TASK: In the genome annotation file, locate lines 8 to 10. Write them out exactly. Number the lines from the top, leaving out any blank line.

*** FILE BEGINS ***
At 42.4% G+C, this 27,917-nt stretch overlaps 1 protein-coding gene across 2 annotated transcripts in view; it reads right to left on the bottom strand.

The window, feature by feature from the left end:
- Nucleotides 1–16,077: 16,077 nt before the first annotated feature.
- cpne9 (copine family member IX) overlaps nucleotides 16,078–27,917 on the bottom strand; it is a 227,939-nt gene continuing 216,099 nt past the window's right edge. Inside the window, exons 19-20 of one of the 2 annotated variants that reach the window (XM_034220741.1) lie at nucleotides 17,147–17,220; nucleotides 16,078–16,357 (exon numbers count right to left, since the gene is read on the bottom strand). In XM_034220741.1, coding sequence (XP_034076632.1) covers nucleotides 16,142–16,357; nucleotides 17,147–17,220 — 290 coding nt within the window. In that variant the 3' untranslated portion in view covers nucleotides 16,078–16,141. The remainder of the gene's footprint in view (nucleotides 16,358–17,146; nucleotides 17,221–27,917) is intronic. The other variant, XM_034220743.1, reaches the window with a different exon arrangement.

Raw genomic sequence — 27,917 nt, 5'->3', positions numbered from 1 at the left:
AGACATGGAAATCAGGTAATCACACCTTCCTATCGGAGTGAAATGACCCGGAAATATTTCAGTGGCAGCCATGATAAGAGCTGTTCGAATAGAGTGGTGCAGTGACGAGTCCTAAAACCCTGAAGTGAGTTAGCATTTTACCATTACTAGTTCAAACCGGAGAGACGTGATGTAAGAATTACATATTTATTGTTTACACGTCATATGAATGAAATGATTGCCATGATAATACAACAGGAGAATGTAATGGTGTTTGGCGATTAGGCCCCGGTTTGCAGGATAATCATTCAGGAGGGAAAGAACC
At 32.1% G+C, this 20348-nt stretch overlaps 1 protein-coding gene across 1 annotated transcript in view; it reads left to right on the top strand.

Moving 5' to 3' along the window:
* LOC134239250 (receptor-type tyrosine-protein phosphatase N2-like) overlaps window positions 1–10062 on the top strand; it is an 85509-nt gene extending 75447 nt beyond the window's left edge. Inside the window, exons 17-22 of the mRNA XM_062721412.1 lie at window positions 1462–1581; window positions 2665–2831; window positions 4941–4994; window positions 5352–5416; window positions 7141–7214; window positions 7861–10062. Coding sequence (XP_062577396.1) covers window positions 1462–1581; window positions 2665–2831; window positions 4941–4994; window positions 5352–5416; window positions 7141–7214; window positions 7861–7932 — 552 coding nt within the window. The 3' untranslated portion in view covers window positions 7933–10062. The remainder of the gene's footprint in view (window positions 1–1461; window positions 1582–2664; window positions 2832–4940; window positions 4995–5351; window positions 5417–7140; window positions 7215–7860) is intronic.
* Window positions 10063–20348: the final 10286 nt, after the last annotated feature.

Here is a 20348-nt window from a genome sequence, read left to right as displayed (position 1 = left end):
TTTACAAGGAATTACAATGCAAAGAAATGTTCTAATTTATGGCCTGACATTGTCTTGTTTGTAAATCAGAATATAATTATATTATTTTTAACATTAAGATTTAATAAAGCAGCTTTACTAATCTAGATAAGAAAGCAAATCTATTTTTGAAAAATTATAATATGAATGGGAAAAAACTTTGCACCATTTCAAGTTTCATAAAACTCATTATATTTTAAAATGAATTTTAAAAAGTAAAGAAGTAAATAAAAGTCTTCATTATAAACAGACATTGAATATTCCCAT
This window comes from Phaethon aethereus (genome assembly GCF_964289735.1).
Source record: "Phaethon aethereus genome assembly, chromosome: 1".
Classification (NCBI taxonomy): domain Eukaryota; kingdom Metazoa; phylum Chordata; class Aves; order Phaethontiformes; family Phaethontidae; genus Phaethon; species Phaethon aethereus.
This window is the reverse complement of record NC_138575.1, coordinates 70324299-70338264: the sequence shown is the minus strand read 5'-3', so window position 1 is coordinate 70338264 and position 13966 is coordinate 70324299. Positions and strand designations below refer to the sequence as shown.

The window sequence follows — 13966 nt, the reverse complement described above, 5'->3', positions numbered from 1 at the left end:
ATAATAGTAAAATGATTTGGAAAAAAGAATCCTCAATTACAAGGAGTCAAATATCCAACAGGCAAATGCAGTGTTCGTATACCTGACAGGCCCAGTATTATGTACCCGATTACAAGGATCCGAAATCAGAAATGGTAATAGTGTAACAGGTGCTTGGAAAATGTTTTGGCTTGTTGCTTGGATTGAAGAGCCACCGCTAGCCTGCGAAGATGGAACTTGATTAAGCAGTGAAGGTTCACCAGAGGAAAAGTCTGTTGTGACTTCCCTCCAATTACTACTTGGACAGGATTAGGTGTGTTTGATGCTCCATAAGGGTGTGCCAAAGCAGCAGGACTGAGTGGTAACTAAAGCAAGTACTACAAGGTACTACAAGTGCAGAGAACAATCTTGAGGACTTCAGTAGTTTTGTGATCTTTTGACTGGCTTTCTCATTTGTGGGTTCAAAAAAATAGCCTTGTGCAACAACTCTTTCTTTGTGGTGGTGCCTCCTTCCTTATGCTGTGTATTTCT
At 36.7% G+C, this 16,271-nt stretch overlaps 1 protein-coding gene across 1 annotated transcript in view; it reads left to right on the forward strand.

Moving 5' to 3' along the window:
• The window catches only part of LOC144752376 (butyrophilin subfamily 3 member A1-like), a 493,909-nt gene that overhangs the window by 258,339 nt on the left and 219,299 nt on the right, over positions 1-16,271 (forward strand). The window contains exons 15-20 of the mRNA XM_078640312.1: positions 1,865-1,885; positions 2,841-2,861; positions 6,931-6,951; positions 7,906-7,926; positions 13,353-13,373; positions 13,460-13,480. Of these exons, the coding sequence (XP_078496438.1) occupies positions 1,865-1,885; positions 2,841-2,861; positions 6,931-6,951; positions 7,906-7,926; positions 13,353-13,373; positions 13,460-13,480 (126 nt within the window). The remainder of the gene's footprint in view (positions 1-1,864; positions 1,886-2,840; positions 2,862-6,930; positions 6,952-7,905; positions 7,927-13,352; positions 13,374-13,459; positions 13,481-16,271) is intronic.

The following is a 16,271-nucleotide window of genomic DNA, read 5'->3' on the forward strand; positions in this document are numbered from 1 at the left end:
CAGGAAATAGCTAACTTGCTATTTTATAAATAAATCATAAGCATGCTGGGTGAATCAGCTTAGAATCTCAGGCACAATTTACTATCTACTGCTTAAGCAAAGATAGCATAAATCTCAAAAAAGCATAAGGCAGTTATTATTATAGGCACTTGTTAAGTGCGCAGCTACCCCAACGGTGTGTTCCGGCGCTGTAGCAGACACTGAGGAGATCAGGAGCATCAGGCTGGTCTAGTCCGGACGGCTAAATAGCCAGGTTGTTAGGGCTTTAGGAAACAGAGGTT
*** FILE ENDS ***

Moving 5' to 3' along the window:
* LOC134239250 (receptor-type tyrosine-protein phosphatase N2-like) overlaps window positions 1–10062 on the top strand; it is an 85509-nt gene extending 75447 nt beyond the window's left edge. Inside the window, exons 17-22 of the mRNA XM_062721412.1 lie at window positions 1462–1581; window positions 2665–2831; window positions 4941–4994; window positions 5352–5416; window positions 7141–7214; window positions 7861–10062. Coding sequence (XP_062577396.1) covers window positions 1462–1581; window positions 2665–2831; window positions 4941–4994; window positions 5352–5416; window positions 7141–7214; window positions 7861–7932 — 552 coding nt within the window. The 3' untranslated portion in view covers window positions 7933–10062. The remainder of the gene's footprint in view (window positions 1–1461; window positions 1582–2664; window positions 2832–4940; window positions 4995–5351; window positions 5417–7140; window positions 7215–7860) is intronic.
* Window positions 10063–20348: the final 10286 nt, after the last annotated feature.